I wouldn't say that life with a brand new baby is hard, it's just time consuming. I spend at least six hours a day staring at her little face. And really now, who can blame me? She's far beyond adorable, a real looker, much cuter than any of your kids.
Oh, you know I'm kidding with you. But I can 100% guarantee that she's not an ugly baby by any stretch of the imagination, and I'm sure at least a few of you have some gnarly looking newborns to contend with.
I've run the numbers, folks--I'm only speaking statistically. It's called the hard truth.
Anyway, I've had quite a few emails, asking me for a detailed account of the labor and delivery. I never realized the number of people who are interested by the ins and outs of my cervix, but apparently it's many, and I'm not about deny you the details. So without further ado, I bring you...
Maggie Moo's Big Debut: Part One
(James has dubbed his baby sister "Maggie Moo," and yes, you read that correctly, there are chapters.)
I'm really not sure if I've mentioned this or not, but my husband Jared pulls a couple of shifts a week at an alternative wellness center here in Maine. In addition to Jared cracking the backs, patients can access a naturopathic doctor, a massage therapist, an aromatherapist, a Reiki master, and an acupuncturist all under the same peaceful roof. It's kind of like a homeopathic super-store, or one-stop-quackery--depends on the way you view the universe I suppose. But either way you slice it, it's a place to whisper, like a library, or a church. Otherwise you'll drown out the wind chime/flute music, and that music's important, because dude, if I'm having a relaxing, out-of-this-world Reiki treatment, the last thing I want to hear is your fat ass mouth blabbing up and down the walls all about your new lasagna recipe. Save it for the parking lot, people--or the chiropractor. I hear he's really chatty.
So where was I? Oh yes, wellness center. Like I said, the wellness center employs an acupuncturist. She's a middle aged woman from California who has the slenderest of legs that extend up to her armpits. She looks beyond exquisite in cowboy boots, and may have been a supermodel in her former career. I'm too shy to ask.
A couple of weeks ago, maybe towards the end of September, when I stopped in to pick up Jared's check, the acupuncturist mentioned that she can induce labor in pregnant woman if they've gone past their due date. I was like, "Seriously? Well I'd like to set up an appointment for October 9th, I'm due on the 8th."
Let me back up here for a moment and let you all know that I had three goals or intentions for this delivery. 1) I obviously wanted to come away from it with a healthy baby and a healthy me. 2) I wanted to have a Vaginal Birth After Cesarean, or VBAC. James was breech, which necessitated a c-section, and it wasn't something I was interested in repeating. And 3) I wanted to go for a natural birth--meaning no drugs, no pitocin, no epidural, no fun.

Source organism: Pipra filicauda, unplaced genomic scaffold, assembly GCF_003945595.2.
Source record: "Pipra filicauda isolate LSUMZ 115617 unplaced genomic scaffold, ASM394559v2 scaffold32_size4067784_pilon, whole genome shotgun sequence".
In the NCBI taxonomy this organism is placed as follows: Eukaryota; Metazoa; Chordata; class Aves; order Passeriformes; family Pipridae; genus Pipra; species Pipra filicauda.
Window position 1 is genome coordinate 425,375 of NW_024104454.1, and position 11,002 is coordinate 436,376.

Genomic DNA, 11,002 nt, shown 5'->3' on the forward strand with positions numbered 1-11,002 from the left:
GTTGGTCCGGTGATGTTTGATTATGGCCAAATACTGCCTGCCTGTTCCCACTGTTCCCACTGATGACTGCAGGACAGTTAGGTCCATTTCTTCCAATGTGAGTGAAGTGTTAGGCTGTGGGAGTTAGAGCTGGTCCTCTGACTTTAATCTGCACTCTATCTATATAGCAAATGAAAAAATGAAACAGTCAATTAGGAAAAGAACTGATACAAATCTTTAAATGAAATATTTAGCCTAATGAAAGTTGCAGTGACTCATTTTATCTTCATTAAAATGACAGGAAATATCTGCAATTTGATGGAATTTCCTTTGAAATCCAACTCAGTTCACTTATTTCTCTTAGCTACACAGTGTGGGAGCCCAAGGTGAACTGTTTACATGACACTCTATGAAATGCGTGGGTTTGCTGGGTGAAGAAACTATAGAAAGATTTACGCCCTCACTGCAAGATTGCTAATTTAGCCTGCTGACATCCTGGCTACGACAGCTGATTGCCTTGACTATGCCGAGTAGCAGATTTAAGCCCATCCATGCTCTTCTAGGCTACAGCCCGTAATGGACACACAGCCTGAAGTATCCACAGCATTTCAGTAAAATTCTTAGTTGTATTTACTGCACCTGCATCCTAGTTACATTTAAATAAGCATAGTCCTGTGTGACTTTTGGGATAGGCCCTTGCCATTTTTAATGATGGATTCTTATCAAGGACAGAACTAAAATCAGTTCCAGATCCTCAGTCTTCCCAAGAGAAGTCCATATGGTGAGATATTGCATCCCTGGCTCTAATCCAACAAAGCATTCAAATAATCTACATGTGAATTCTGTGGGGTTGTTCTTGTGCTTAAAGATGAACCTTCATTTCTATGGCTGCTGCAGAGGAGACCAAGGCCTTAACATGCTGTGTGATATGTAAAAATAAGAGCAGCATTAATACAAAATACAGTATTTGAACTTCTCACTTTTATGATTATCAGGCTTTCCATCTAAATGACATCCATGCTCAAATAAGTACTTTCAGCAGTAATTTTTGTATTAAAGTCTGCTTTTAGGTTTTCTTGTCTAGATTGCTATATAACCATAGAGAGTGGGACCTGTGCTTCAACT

So when the 8th came and went with no baby to speak of, I didn't call on my MD to induce me with pitocin, I went to my 11:30 appointment with the acupuncturist thinking, "Oh my word, what a thoroughly crunchy way to kick off an all natural birth."
The acupuncturist checked my tongue, and according to her, it was purple enough to deliver a baby. Well okay then! With that encouraging news, we began.
By 11:45 I was sitting in a very comfy chair, with needles sticking out of my neck, hands, wrists, feet, ankles, legs and ears, watching the river and the cars wiz by. By 11:50 the needles were hooked up to electrodes, which were hooked up to a 9-volt battery--you know, to really stir up my inner life force and such.
A half-hour or so later, the acupuncturist unhooked the electrodes and pulled out the needles. She placed a whole mess of needles in the lower back and had me lean forward against her desk.
She was like, "So basically, to induce labor I put needles in every single part of your body that's contraindicated during pregnancy. Are you feeling any contractions?"
And I was like, "No. No contractions, but I'm feeling something."
"Like what?" she asked.
"I don't know," I replied. "It's really hard to describe."
"Well try. Just tell me what it feels like."
And although I felt like a total, unadulterated douche bag, I obliged. "It's a windy, swirling feeling in my low back," I said, waiting for her to double over laughing at me.
But she didn't. She was like, "Good. That's your Chi and it's all stirred up."
"Like stirred up enough to make a baby fall out of my you-know-what? I am 3cm and 80% effaced you know."
And she was all, "Yes." And she sent us on our way.
Jared and I ran a couple of errands--went to bank, filled the car with gas, watched the ugly parade that is otherwise known as WalMart--and what would you know? Exactly one hour after we left the wellness center, light but regular contractions began to kick in. They weren't painful by any stretch of the imagination, but they were definitely noticeable and they were coming every fifteen minutes.
Jared and I headed home, and we did what any reasonable in-labor couple would do. We got in the car and drove 70 miles South to meet my brother-in-law and sister-in-law for dinner.
Whaaaaat???? My mother-in-law was paying. And I was hungry. And wanted an appetizer.
So, since the hospital is roughly 30 miles North of our house, we were approximately, mmmmm let's see, 100 miles from from my health care provider.
Did I mention that my mother-in-law was paying?
...To Be Continued